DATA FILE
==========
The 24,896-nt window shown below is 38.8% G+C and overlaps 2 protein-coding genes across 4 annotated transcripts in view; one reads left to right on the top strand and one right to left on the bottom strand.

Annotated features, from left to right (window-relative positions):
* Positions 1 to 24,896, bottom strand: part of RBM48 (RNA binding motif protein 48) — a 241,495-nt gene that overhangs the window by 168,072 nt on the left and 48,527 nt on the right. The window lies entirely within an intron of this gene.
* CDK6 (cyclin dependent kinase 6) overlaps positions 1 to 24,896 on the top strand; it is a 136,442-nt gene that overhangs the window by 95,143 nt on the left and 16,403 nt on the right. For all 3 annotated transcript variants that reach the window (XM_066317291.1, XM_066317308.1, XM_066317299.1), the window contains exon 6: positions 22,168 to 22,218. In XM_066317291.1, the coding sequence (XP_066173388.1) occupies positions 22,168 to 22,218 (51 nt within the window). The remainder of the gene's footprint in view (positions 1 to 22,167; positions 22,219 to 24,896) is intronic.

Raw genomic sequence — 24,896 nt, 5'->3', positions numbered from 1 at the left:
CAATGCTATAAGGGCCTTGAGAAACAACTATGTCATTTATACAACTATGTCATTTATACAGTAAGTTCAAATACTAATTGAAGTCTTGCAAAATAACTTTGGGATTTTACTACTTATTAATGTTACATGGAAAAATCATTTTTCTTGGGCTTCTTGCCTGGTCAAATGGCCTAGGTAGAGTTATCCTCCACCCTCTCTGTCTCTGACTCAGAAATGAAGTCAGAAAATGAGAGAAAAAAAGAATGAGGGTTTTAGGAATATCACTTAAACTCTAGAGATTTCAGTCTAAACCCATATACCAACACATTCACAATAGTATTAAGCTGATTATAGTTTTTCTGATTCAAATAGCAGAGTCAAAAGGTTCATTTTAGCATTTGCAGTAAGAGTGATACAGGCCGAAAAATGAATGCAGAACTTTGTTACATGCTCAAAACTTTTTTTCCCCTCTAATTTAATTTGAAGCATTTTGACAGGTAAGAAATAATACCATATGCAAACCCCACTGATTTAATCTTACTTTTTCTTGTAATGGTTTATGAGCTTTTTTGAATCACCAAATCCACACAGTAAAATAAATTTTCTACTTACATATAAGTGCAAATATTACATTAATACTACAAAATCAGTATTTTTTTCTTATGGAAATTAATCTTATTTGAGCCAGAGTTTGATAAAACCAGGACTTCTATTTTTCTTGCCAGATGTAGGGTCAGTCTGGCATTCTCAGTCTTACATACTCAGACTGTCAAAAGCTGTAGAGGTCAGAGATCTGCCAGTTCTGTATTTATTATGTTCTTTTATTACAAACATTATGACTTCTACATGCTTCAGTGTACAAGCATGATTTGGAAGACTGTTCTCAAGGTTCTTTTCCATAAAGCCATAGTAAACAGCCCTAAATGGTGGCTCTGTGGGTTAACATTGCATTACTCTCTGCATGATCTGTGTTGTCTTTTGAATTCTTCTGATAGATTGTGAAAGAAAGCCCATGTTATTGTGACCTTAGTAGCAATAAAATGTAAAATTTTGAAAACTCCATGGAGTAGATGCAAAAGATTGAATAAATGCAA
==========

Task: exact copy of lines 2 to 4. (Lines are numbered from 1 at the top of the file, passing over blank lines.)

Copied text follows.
Annotated features, from left to right (window-relative positions):
* Positions 1 to 24,896, bottom strand: part of RBM48 (RNA binding motif protein 48) — a 241,495-nt gene that overhangs the window by 168,072 nt on the left and 48,527 nt on the right. The window lies entirely within an intron of this gene.
* CDK6 (cyclin dependent kinase 6) overlaps positions 1 to 24,896 on the top strand; it is a 136,442-nt gene that overhangs the window by 95,143 nt on the left and 16,403 nt on the right. For all 3 annotated transcript variants that reach the window (XM_066317291.1, XM_066317308.1, XM_066317299.1), the window contains exon 6: positions 22,168 to 22,218. In XM_066317291.1, the coding sequence (XP_066173388.1) occupies positions 22,168 to 22,218 (51 nt within the window). The remainder of the gene's footprint in view (positions 1 to 22,167; positions 22,219 to 24,896) is intronic.